Beloved tales and characters have a way of making adults nostalgic. It takes them to a place of security and simpler times. Can you imagine if the nostalgia was on behalf of a beloved hero who happened to be a little black boy? Would that same adult be so quick to develop fear of black males? Would that same adult be so willing to put laws and governance into place to incarcerate people for whom they had seen similarities and compatible qualities?

Ink & Pen: Five Middle Grade Novels with Protagonists with Asperger's or Another Form of AutismAsk My Mood Ring How I Feel Now, more than ever, books for kids with Muslim characters are important. This gets the thumbs up from Ms. YingLing Reads.  Even as Aliya is struggling with trying to prove that she is different from people from other Muslim cultures, her own family has difficulty distinguishing between others' cultures!         The Mighty Miss Malone, by Christopher Paul Curtis 

Do I believe that children’s books are the solution to all the injustices in the world? No. But, I believe they play just as vital a role in shaping ideas of self, of worth, and of possibility. They should be part of the conversation and the solution. We need to value them for the power they hold over their readers. We have a lot of work to do to give them their proper place at the table but there are ways we can start to use them as tools for healing and teaching.


Here are some ways to do that:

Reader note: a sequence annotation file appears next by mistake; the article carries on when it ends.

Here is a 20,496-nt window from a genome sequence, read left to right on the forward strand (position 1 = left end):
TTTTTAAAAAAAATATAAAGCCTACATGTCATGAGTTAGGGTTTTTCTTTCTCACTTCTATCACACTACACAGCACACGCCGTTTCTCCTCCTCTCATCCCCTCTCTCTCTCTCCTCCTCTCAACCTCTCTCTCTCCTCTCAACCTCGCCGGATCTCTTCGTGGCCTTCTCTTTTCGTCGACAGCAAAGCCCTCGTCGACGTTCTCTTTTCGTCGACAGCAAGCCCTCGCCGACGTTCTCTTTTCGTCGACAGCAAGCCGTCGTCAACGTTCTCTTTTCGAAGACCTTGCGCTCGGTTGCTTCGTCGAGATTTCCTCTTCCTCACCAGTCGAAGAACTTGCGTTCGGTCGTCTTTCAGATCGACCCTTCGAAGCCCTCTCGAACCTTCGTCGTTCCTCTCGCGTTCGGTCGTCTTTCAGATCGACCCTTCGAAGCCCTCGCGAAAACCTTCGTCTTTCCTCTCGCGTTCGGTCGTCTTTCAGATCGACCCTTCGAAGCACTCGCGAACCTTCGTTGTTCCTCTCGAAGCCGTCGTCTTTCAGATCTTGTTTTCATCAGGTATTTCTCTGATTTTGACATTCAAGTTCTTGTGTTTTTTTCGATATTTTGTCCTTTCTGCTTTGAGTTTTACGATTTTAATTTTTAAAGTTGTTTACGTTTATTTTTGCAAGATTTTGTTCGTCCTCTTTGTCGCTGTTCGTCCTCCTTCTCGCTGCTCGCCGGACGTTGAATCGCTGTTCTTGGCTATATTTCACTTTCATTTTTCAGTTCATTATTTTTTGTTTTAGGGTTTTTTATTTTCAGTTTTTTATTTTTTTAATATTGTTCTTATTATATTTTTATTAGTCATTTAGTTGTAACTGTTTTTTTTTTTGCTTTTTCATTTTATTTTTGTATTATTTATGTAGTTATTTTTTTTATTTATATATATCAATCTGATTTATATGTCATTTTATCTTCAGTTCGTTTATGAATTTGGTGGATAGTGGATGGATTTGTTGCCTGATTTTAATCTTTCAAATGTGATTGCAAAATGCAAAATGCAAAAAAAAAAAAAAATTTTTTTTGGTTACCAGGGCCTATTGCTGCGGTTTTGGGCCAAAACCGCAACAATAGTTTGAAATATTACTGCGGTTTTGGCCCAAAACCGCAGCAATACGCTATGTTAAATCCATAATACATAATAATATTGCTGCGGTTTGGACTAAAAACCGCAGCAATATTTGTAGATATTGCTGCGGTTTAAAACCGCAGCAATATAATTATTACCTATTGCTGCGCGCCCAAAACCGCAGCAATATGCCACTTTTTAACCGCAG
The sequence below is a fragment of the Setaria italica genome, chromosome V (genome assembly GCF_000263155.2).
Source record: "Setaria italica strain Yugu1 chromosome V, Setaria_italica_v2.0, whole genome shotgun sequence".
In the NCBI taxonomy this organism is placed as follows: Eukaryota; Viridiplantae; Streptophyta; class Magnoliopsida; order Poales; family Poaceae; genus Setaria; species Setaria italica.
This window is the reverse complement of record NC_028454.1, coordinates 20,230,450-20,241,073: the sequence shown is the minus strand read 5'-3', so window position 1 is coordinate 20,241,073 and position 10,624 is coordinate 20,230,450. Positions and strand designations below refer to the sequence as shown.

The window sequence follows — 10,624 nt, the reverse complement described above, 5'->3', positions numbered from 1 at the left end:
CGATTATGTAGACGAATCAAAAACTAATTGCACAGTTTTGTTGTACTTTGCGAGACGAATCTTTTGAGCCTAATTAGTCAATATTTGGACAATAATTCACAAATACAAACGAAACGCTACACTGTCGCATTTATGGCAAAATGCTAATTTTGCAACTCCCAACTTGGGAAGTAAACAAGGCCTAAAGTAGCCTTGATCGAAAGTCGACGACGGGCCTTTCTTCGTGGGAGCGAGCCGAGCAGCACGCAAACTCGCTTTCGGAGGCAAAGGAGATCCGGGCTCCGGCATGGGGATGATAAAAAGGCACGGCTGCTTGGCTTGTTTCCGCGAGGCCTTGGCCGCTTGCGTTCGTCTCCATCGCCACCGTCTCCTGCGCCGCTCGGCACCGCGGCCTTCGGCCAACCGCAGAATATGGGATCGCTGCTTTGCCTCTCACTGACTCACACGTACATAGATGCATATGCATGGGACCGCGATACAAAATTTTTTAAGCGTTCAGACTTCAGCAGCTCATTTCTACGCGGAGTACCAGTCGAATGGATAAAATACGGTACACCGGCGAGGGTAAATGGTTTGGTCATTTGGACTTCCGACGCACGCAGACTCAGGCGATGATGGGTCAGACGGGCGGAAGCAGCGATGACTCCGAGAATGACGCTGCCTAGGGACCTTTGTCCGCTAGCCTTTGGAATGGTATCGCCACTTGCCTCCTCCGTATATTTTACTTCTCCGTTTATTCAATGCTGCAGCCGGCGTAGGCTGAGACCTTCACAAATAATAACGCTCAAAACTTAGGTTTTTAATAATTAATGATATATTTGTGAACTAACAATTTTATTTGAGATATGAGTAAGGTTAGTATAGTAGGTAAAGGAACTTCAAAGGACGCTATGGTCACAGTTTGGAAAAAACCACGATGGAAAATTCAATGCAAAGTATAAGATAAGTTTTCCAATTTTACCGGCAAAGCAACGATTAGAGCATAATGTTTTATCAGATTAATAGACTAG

• Request diverse books from your local library and your children’s school library.
  • When deciding on a book to purchase for a young reader, look for those that feature a story about a non-majority character.
  • If a diverse author is visiting your city, go listen to that author speak, buy their books, tell others about them.
  • Ask your schools to stock diverse books in your children’s classroom.
  • Nominate books that feature alternative storylines for awards, reviews and recognition.
  • Planning an event? Arrange for a diverse author to be the keynote speaker.
  • Follow #weneeddiversebooks
  • Encourage little ones to write their stories.
  • Donate a book that features diverse characters to your local school, hospital, library or church.

Monday, November 24, 2014

To Agent, or Not to Agent?

When I tell people that I am a writer I am often asked if I am going to self-publish. Anything is possible, and perhaps self-publishing may be a route I take one day. But, I have spent a lot of time studying the publishing industry and talking with published writers and for now, from what I know about how a book goes from idea to store shelves, I’d rather not try it on my own. 

There are a lot of steps that go into publishing a book, which is why it takes so long. There are also a lot of people involved throughout the process. All of whom are working towards making the book profitable once it hits the market, because all the investment is put in up front. The book has to be produced before it can hit bookshelves and e-readers. 

I did not want to navigate this process alone so for me, the first step was getting a literary agent. The simplified role of a literary agent is to represent an author’s work to publishers. This may sound like a simple task, but it’s not. Agents have to know which editors work on what types of manuscripts. They have to predict trends and know how to identify talent from as little as ten pages of work. Agents have to know how to sell not only manuscripts, but also the writers they represent. They develop strategies for keeping their clients top of mind with editors who specialize in their client’s genre. They champion the book before, during and after publication. Agents see potential in books and turn that into sub rights sales. An agent plays a huge role in whether or not a book makes it to publication. A good agent helps you establish a career in writing.